Private satellite firms contracted to help Ukraine – media — Analysis

The Wall Street Journal reports that intelligence companies are providing intelligence to NATO, Kiev and other media outlets.

According to the Wall Street Journal, a number of companies deployed satellites that track movements of Russian troops from space. Some companies sell the data to Western media outlets and governments, while some send it to Kiev’s government directly. Some of these companies are keeping their jobs quiet, as the lines between participation and observation have blurred.

When outlets such as the Wall Street Journal publish aerial photos from Ukraine, they’re not relying on spy satellites operated by the US and its allies. Instead they’re paying private firms to do this surveillance work, with the WSJ reporting that it buys imagery directly from Maxar Technologies.

Maxar’s satellites, the newspaper stated, can take photographs from space with a resolution down to 12 inches. Companies such as Maxar don’t just deploy their satellites for Western media to get scoops, but also supply military intelligence to Ukraine, NATO Allies and other countries, which Kiev uses to attack Russian forces.

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According to this report, Planet Labs PBC, HawkEye 360 and HawkEye 360 track Russian troop movements. The former transmits the information to Pentagon. MDA, a space technology company, says it’s working with other companies to supply imagery to the Ukrainian government, while BlackSky Technology, which tracks radio signals, is reportedly supplying data to unnamed “customers.”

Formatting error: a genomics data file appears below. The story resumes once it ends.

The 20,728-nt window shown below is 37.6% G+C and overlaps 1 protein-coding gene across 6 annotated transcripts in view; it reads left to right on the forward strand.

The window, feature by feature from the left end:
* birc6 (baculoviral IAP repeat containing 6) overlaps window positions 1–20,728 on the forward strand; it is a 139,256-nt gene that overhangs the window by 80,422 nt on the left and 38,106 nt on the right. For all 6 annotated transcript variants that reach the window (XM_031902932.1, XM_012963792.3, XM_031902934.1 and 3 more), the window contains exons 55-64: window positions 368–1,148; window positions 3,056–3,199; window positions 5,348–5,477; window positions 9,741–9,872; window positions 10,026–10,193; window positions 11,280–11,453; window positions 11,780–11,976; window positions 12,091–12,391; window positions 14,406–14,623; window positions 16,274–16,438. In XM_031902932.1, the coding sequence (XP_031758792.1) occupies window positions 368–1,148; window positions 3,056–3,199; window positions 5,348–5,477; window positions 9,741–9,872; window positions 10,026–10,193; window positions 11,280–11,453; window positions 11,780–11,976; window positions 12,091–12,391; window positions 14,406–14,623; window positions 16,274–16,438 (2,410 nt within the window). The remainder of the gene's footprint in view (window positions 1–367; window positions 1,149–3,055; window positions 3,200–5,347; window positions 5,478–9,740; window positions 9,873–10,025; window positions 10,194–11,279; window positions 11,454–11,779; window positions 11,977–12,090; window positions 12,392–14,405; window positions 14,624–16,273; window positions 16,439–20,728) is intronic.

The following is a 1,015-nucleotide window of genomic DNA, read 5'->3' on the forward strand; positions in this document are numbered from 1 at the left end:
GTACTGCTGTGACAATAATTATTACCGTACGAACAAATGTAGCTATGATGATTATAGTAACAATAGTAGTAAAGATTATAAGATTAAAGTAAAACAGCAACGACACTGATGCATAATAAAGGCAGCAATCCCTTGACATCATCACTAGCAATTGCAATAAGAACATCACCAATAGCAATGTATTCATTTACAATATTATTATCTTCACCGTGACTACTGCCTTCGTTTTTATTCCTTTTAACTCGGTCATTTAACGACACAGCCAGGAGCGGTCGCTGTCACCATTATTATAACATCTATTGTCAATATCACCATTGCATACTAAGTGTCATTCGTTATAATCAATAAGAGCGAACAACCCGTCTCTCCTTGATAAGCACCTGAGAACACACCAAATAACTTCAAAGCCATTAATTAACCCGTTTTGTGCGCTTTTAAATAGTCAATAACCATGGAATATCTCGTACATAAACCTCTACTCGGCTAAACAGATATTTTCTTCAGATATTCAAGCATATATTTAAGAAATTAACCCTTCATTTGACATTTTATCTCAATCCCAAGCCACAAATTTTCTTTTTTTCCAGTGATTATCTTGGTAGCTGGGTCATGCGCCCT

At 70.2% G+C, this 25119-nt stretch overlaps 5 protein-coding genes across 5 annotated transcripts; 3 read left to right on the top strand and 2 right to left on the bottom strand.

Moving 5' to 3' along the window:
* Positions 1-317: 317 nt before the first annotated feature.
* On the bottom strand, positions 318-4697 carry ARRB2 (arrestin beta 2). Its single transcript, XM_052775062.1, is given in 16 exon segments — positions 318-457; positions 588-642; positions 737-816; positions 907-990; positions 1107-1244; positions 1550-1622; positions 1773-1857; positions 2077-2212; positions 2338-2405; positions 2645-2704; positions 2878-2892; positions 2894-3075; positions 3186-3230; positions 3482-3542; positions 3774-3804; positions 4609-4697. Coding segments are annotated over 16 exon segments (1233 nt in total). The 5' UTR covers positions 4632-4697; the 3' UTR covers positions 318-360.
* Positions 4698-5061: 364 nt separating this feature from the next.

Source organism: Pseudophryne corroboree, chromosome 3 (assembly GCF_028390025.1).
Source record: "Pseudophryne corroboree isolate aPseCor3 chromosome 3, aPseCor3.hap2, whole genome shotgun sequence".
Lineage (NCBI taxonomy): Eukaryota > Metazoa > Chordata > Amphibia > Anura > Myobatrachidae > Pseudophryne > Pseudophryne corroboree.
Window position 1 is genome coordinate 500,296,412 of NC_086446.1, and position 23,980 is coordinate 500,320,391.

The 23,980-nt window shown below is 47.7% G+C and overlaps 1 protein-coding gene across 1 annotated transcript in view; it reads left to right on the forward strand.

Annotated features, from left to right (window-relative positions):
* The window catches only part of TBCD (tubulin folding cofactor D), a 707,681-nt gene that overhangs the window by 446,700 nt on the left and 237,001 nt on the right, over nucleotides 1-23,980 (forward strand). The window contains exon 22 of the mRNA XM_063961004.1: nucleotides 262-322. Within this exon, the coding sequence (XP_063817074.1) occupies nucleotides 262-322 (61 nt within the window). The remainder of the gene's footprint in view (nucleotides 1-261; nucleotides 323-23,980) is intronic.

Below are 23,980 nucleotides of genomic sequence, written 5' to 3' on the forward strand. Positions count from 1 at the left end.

Even though they’re less complex than those operated by states-level actors satellites can be seen through clouds, these private eyes are still able to function nightly.

Although the Pentagon is not open to commenting on how much it uses, “commercial satellite imagery services,”These services, however, were part of an aid package to Ukraine last month. In addition, the US openly admits to sharing military intelligence information with Ukraine and has reportedly expanded this sharing in the last month.

The Wall Street Journal stated that “many companies declined to be specific about how they are assisting Ukraine,”They feared they might be seen as participants in the conflict. Even the White House had previously been reluctant to share. “actionable information”Kiev “because that steps over the line to making us participating in the war,”Last month, Congressman Adam Smith (D. Washington), chaired the House Armed Services Committee. 

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Some companies, however, are more open in their support for Ukraine. Satellogic from Argentina described their support for Ukraine as “a vital role in the flow of data and information to Kiev.” “helping the cause,”Halifax International Security Forum, which has been teamed up with and raised funds to support satellite surveillance of Ukraine.

The Russian government has not commented on Ukraine and the West’s use of private spy satellites in Ukraine. The Kremlin, however, has criticized Western weapons shipments to Ukraine and called them “disgusting”. “legitimate targets”They were also used to destroy several storage facilities.

Russian Foreign Minister Sergey Lavrov has described the West’s response to its operation in Ukraine as NATO “essentially going to war with Russia through a proxy and arming that proxy,” while President Vladimir Putin has warned that any outside interference in the conflict that puts Russia’s security at risk would be met with a “swift, lightning-fast” response.



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